High quality TINR synthesis and band gap engineering

Recent developments in catalyst-free synthesis methods at UL have opened up new horizons for device technologies based on TINRs where high purity large scale nanoribbons and nanorods of Bi2Te3 and Bi2Se3 can be grown with high reproducibility and quality (demonstrated charge carrier mobility 8000 cm2 V-1s-1). Previous growth of both TI films and TINRs is plagued by the presence of contaminants and defects introduced during growth. This greatly inhibits the detection of surface transport properties and makes device fabrication challenging and irreproducible. In samples where the surface to volume ratio is small, the surface transport is overshadowed by bulk transport since the Fermi level is always shifted into the bulk conduction band, partly due to non-ideal growth and partly because of the presence of remaining charge dopants.

A novel growth method developed at University of Latvia forms the foundation for this project and will be used to develop devices. Concurrently, using feedback from theoretical studies, available crystallographic characterisation techniques (such as SEM, AFM, HRTEM, SAED and EDX), and measurements on devices we seek to tailor the TINR properties to achieve accurate control of desired properties during growth. This includes controlling size, shape, charge doping and band gap engineering (magnetic doping) while maintaining the high quality of the material.

High frequency scanning probe techniques

Figure 2 The main stage of the NPL 4-probe SPM. Each tip is capable of AFM and STM and can be used transport measurements.

Several approaches are used to develop the underlying technology and establish a good understanding of the high frequency properties of TIs. Specifically, scanning probe techniques are used to study TI transport properties and provide a baseline of knowledge for the development of devices and for rapid feedback in materials synthesis.

Scanning tunnelling spectroscopy is a powerful tool for the exploration of TI surface states which allows for efficient separation of bulk and surface properties, and manipulation using an AFM tip can remove individual van-der-Waals bound layers of TINRs thereby manipulating the surface-to-surface tunnel coupling.

NPL is developing a unique platform for characterisation of TINRs that includes two–port nanoscale microwave imaging combined with in situ four probe STM, AFM and SGM for accurate correlations of surface morphology, electronic density of states and high frequency properties. Together with in situ materials deposition and etching capabilities this route provides a versatile platform for rapid engineering and validation of TINR properties. In addition, we use state-of-the art nanoscale THz imaging to access surface band transitions which are sensitive to stoichiometry and doping. Our aim is to use these techniques in the development of materials as well as to understand the influence of lithographically defined gates and electrodes on the local TINR properties.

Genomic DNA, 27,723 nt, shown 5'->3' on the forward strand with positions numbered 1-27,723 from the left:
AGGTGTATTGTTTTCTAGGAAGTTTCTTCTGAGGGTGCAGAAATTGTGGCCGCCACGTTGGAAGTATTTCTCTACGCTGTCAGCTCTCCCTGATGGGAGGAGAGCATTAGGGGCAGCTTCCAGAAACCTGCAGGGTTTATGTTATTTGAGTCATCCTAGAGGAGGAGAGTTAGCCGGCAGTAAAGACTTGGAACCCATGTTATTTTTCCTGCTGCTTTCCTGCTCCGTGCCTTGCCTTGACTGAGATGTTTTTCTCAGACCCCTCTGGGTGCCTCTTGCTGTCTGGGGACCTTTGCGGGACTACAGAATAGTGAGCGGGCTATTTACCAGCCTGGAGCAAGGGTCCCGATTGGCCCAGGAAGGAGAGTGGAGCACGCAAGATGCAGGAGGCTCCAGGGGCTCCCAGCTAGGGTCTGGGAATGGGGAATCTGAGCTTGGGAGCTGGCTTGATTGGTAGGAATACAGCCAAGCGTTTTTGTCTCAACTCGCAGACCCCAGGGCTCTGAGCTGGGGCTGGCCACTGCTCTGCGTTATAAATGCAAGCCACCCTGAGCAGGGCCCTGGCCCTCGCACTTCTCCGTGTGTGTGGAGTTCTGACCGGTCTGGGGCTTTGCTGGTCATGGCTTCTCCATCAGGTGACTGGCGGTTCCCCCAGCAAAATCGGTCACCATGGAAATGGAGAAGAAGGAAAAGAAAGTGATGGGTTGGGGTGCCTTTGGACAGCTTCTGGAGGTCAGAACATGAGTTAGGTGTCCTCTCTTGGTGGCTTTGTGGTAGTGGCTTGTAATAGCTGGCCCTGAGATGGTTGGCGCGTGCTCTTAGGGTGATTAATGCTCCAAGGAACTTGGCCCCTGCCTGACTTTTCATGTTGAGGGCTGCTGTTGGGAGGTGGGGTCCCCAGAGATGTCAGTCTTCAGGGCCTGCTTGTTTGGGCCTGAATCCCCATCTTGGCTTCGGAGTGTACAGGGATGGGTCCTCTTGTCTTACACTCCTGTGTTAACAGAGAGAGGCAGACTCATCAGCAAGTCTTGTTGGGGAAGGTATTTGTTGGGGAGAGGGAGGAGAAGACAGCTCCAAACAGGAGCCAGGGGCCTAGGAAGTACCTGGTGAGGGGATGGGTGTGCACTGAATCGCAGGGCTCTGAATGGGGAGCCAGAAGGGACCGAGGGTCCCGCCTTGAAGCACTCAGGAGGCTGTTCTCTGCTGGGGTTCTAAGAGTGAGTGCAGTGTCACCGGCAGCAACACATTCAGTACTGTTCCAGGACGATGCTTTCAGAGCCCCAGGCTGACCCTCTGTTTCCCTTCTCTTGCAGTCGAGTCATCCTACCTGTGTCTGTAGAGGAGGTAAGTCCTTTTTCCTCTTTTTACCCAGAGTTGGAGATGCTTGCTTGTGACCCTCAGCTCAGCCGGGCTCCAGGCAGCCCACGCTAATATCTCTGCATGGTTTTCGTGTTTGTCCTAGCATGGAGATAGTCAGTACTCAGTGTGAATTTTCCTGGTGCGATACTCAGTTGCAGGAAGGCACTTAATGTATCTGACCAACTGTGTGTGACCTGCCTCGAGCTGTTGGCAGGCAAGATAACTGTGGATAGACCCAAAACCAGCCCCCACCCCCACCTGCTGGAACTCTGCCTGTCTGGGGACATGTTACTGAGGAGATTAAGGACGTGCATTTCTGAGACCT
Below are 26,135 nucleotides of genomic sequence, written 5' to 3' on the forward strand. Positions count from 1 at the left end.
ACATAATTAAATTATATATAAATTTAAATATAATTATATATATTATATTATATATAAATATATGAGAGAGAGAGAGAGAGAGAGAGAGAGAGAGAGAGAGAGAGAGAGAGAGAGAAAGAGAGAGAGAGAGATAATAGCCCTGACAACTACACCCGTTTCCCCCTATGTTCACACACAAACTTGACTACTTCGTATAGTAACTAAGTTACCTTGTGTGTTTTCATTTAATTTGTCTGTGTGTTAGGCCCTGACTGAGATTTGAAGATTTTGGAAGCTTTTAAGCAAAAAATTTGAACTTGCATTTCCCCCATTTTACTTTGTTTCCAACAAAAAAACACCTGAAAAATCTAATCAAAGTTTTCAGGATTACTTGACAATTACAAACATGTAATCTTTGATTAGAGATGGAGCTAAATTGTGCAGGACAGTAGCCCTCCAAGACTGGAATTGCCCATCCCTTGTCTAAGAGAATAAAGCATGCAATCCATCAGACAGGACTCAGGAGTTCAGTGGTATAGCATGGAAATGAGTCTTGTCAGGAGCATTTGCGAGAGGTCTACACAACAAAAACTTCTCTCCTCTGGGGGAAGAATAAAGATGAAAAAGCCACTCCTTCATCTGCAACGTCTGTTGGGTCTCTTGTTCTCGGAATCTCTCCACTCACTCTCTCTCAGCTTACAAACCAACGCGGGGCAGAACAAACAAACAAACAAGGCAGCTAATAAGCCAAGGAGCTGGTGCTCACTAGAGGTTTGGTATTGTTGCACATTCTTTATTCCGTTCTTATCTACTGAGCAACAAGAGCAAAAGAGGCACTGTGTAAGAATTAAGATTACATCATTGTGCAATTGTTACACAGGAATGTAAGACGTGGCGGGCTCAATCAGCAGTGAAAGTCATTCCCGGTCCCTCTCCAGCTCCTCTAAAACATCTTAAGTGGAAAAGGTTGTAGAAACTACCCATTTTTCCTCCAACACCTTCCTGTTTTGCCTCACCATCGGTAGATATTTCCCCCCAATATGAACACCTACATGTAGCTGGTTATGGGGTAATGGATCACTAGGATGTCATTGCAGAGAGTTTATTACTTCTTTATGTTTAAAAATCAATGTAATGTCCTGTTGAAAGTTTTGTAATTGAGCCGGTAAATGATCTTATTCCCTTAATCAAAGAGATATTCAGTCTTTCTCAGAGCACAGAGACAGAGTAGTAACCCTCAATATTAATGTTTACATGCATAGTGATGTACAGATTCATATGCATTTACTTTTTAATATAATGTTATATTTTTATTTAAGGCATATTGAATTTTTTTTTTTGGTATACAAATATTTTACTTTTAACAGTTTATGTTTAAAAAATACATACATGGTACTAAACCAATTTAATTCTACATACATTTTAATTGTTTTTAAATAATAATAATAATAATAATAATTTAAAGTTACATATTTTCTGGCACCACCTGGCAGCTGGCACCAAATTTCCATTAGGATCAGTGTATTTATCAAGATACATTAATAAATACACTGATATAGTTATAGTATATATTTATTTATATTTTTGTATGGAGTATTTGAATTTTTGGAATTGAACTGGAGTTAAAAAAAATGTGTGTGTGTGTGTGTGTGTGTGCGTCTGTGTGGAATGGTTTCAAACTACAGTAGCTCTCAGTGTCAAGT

TINR device fabrication

Figure 3 3-terminal device fabricated using a TINR

One cornerstone of this project is the bottom-up nanofabrication facilities and expertise available at Chalmers University of Technology we are applying this expertise to build functional devices. In previous work on TINRs basic methods have been developed to contact them and to make basic devices. Using state-of-the-art fabrication facilities we are now developing the needed processes for fabricating tunnel barriers and quantum dots in TINRs. Technology development starts with contacting individual TINRs with metallic leads and verify charge transport. Techniques to create tunnel barriers (by thinning down the TINR and/or depositing magnetic gates) are being developed using input from scanning probe measurements. This will help to narrow down the choice of possible materials and geometries.

Theoretical device modelling

The theoretical work in this project is focusing on metal-insulator phase transitions, light-matter interactions and non-equilibrium transport and in topological Dirac materials. The electron localization properties of the surface states of the TINRs are being explored in a variety of geometries and situations including in the presence of gating and magnetic impurities in applied static magnetic fields. In this context the effect of electron-electron and electron-phonon interactions needs to be considered. The electromagnetic response of TINRs coupled to resonators will also be modelled. Measurable signals of the topological properties of the material and its unique spectrum are being devised in line with experimental capabilities. We will also use Floquet methods to model periodic charge pumping in high frequency situations that extend beyond the adiabatic pump. The roles of electron-electron and electron-phonon interactions on the properties of the pump is also being explored.